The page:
My son keeps getting cold sores. How can I help prevent them?
People who get cold sores have the herpes simplex virus in their bodies — so there may not be much you can do to keep your son from getting them now and again. Some kids find that not eating well, feeling stressed, not getting enough sleep, getting sick, or spending time in the sun without sunblock make them more likely to get cold sores. So avoiding these triggers might be helpful.
If others in your family have never had a cold sore, remind them not to share utensils, glasses, napkins, or towels, with anyone who has a cold sore. Also remind your son to wash his hands after touching a cold sore, especially before touching his eyes or genitals, since the virus can spread to other areas of the body.
Reviewed by: Elana Pearl Ben-Joseph, MD
Date reviewed: July 2013
|Centers for Disease Control and Prevention (CDC) The mission of the CDC is to promote health and quality of life by preventing and controlling disease, injury, and disability. Call: (800) CDC-INFO|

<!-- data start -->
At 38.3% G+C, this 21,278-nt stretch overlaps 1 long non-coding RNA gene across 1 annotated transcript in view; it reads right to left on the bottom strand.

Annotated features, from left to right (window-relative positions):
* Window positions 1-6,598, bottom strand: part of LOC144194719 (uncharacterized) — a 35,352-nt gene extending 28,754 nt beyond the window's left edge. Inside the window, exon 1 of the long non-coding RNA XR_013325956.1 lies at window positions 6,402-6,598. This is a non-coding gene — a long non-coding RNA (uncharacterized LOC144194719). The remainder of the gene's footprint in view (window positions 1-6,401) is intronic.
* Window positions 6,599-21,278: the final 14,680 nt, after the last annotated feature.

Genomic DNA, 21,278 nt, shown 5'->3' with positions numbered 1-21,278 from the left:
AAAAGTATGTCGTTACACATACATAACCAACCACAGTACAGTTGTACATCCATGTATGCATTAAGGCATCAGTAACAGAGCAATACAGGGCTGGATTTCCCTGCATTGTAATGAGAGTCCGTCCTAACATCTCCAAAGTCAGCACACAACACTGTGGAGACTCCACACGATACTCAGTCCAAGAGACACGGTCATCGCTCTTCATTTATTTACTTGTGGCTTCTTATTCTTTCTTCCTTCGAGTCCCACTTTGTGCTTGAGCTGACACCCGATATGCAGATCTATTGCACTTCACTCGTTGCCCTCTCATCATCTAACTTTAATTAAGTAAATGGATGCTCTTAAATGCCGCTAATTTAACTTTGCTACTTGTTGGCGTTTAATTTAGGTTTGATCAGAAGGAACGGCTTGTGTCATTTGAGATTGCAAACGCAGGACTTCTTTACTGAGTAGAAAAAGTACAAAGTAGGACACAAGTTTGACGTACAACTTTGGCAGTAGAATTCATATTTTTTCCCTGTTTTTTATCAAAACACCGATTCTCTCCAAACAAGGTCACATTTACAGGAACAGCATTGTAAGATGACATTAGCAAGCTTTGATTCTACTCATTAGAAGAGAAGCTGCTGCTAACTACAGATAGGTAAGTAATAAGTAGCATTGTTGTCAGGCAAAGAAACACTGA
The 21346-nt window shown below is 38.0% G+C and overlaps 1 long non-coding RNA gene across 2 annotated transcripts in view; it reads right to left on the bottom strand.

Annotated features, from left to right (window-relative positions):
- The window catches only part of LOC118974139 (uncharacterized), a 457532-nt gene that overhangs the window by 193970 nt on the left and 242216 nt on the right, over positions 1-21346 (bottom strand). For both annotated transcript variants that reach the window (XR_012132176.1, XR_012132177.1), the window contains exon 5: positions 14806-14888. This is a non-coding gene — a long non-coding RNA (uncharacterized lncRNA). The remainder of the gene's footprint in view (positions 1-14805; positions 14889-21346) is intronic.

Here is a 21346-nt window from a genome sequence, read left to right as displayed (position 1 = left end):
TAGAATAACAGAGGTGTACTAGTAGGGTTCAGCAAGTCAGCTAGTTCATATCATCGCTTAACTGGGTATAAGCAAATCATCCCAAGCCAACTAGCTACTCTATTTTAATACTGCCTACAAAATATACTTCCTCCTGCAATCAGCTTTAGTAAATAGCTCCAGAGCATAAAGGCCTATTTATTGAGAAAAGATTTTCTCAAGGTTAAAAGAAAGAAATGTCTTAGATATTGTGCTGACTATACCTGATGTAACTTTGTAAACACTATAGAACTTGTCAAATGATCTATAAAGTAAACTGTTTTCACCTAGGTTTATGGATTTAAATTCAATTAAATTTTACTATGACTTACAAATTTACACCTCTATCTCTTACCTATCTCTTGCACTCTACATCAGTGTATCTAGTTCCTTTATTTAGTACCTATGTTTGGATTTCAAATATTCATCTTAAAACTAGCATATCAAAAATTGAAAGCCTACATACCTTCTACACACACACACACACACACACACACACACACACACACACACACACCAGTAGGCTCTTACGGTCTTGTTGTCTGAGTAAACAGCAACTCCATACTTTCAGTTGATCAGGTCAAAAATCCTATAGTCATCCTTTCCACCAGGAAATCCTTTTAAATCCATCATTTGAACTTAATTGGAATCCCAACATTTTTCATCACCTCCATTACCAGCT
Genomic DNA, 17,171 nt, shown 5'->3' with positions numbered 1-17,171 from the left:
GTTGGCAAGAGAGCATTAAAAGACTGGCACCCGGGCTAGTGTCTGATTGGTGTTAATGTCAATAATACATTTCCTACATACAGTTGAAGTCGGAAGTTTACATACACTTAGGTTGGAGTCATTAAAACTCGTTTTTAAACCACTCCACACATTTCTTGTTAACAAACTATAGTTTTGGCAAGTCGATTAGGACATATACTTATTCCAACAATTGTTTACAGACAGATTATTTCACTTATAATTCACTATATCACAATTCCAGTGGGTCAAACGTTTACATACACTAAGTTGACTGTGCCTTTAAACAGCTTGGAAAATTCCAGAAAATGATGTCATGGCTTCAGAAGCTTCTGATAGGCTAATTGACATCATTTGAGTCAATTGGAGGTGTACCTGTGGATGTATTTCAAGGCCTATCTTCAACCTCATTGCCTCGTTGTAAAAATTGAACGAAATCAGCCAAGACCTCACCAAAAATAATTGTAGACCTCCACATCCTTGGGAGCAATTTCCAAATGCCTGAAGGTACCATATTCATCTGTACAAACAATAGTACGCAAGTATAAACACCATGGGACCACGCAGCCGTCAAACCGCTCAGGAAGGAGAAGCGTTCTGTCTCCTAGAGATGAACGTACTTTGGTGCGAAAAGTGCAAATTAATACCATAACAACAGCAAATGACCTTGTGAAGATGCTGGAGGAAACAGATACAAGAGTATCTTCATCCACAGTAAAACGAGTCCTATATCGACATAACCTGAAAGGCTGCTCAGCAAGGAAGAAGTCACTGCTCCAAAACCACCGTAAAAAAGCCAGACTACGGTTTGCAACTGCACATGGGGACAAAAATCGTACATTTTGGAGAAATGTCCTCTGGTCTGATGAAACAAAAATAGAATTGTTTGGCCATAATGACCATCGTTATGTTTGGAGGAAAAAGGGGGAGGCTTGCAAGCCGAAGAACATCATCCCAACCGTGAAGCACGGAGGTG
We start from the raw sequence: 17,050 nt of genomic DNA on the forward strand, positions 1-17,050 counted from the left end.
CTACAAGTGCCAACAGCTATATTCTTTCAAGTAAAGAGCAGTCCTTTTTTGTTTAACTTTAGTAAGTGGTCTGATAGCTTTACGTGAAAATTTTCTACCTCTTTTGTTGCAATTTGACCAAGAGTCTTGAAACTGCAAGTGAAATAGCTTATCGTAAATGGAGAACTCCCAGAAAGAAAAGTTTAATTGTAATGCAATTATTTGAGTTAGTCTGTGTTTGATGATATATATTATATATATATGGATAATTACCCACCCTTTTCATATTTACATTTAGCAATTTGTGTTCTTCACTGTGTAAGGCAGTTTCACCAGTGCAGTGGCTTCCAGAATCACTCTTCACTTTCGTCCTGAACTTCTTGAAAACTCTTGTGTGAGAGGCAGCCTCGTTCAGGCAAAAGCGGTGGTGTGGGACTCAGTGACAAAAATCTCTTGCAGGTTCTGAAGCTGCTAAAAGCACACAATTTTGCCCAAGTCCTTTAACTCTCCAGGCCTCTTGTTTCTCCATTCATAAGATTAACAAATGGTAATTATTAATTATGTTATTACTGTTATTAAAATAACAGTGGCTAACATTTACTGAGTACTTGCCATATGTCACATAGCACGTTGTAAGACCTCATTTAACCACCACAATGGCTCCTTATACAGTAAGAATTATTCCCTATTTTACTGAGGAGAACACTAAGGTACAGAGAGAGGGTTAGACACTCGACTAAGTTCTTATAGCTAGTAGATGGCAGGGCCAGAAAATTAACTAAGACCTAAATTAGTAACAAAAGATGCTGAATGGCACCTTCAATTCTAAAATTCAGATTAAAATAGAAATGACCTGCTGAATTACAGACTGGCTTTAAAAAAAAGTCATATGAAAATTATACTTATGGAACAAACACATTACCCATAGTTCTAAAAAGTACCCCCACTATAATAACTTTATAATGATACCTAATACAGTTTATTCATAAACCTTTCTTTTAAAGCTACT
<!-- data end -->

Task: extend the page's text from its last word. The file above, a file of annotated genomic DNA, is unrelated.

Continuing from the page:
|American Academy of Pediatrics (AAP) The AAP is committed to the health and well-being of infants, adolescents, and young adults. The website offers news articles and tips on health for families.|
|Cold Sores Cold sores are small and painful blisters that appear around the mouth, face, or nose. They're very common and, while uncomfortable, usually go away on their own.|
|Coping With Cold Sores You may have had a cold sore, but what are they exactly? Find out in this article for kids.|
|Mouth and Teeth Our mouth and teeth play an important role in our daily lives. Here's a course on the basics - including common problems of the mouth and teeth.|
|Cold Sores (HSV-1) Cold sores (also known as fever blisters) are pretty common and lots of people get them. So what causes them and what can you do?|
|Canker Sores Many people regularly get bothersome canker sores in their mouths. Here's how to help prevent them - and make a kid who has one more comfortable.|
|Canker Sores Have you ever been rankled by a canker sore? If you have, you know that these small mouth sores can cause major pain.|
|Canker Sores Canker sores are fairly common, and they usually go away on their own without treatment. Read this article for teens to find out more, including tips on what to do about the pain.|
What to expect when coming to Akron Children's
For healthcare providers and nurses
Residency & Fellowships, Medical Students, Nursing and Allied Health
For prospective employees and career-seekers
Our online community that provides inspirational stories and helpful information.